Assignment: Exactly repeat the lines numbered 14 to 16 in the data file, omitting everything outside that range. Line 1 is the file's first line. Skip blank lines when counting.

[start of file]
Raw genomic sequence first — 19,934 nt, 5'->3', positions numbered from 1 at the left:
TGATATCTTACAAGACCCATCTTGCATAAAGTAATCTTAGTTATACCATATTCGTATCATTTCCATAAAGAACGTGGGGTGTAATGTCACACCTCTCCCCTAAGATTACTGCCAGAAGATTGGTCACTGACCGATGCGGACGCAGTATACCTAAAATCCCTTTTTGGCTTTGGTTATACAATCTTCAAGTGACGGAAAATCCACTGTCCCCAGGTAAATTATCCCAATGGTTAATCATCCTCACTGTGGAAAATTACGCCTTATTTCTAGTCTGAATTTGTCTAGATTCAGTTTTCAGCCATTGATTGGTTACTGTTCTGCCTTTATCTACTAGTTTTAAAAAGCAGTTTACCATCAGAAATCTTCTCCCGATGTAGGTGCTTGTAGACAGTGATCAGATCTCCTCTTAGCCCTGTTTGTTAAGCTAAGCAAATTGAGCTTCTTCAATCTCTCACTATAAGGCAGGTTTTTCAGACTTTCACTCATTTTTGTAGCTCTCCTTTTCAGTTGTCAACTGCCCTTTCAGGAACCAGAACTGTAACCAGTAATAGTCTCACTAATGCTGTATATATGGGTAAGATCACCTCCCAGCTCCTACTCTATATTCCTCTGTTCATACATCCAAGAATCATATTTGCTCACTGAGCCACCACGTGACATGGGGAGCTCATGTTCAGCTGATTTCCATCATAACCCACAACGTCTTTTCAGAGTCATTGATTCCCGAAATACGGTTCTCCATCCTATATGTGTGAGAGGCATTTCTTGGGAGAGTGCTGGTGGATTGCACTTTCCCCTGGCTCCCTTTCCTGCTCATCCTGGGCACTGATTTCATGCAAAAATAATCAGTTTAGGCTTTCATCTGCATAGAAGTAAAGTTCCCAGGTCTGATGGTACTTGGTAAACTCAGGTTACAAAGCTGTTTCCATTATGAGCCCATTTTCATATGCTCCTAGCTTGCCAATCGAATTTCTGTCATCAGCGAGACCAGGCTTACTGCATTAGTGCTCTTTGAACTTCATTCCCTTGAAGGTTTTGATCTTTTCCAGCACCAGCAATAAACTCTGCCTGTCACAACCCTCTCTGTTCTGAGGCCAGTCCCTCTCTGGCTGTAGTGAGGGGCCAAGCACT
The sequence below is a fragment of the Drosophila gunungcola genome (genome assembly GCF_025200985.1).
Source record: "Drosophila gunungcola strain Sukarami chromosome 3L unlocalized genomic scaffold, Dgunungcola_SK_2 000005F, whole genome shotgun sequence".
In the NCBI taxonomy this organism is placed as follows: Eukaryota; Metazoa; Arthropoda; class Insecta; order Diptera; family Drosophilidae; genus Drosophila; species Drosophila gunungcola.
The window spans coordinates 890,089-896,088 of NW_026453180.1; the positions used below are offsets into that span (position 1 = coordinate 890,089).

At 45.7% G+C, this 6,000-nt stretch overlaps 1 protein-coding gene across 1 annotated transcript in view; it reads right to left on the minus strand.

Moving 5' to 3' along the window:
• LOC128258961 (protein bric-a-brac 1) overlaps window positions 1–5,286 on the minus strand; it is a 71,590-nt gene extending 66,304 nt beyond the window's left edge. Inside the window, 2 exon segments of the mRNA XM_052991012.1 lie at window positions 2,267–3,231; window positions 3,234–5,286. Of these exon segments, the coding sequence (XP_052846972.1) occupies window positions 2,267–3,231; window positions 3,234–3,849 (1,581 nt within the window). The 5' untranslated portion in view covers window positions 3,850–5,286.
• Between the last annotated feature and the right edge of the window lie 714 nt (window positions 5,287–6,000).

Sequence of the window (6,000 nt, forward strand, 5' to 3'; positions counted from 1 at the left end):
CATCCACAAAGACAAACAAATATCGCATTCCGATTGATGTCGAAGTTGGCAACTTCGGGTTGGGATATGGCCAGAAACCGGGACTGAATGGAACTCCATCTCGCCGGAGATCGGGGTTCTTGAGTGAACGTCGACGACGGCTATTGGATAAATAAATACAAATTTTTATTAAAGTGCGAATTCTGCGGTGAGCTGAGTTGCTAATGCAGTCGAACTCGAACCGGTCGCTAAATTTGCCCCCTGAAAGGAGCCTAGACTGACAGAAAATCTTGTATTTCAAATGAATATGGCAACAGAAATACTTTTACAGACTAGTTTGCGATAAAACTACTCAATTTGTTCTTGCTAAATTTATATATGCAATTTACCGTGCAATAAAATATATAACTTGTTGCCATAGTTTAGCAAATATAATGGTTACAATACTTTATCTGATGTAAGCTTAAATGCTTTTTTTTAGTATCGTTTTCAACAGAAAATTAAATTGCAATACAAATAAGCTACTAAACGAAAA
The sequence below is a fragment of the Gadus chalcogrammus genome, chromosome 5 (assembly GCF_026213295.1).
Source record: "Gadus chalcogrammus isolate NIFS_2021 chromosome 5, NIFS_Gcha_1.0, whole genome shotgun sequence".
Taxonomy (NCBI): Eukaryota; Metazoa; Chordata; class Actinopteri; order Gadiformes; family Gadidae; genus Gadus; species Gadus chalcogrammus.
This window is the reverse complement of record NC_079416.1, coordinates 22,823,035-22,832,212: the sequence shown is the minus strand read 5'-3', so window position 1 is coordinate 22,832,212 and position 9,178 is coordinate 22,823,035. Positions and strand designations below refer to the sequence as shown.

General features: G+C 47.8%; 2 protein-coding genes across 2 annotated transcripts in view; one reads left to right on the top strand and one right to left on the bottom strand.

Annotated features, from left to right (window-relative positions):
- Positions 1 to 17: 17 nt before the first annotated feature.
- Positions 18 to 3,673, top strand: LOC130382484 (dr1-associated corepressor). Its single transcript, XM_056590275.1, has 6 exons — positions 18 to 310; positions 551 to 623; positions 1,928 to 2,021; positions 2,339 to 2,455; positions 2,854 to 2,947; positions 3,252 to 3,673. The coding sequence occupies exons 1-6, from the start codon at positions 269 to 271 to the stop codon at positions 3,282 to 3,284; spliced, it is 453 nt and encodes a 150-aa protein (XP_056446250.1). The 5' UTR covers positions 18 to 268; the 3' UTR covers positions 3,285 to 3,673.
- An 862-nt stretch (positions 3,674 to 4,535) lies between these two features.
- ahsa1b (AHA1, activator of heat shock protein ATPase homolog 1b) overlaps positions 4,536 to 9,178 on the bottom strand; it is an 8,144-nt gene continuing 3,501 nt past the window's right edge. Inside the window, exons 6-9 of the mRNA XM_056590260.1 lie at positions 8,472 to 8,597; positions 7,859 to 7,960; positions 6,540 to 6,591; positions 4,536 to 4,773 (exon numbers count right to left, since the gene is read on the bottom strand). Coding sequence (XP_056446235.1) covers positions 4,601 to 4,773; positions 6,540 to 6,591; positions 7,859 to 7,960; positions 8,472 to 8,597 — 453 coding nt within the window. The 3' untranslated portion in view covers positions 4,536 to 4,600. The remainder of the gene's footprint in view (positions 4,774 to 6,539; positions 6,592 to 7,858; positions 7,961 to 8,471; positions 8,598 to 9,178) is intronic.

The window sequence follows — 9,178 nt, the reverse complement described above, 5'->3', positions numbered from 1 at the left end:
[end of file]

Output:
Source record: "Gadus chalcogrammus isolate NIFS_2021 chromosome 5, NIFS_Gcha_1.0, whole genome shotgun sequence".
Taxonomy (NCBI): Eukaryota; Metazoa; Chordata; class Actinopteri; order Gadiformes; family Gadidae; genus Gadus; species Gadus chalcogrammus.
This window is the reverse complement of record NC_079416.1, coordinates 22,823,035-22,832,212: the sequence shown is the minus strand read 5'-3', so window position 1 is coordinate 22,832,212 and position 9,178 is coordinate 22,823,035. Positions and strand designations below refer to the sequence as shown.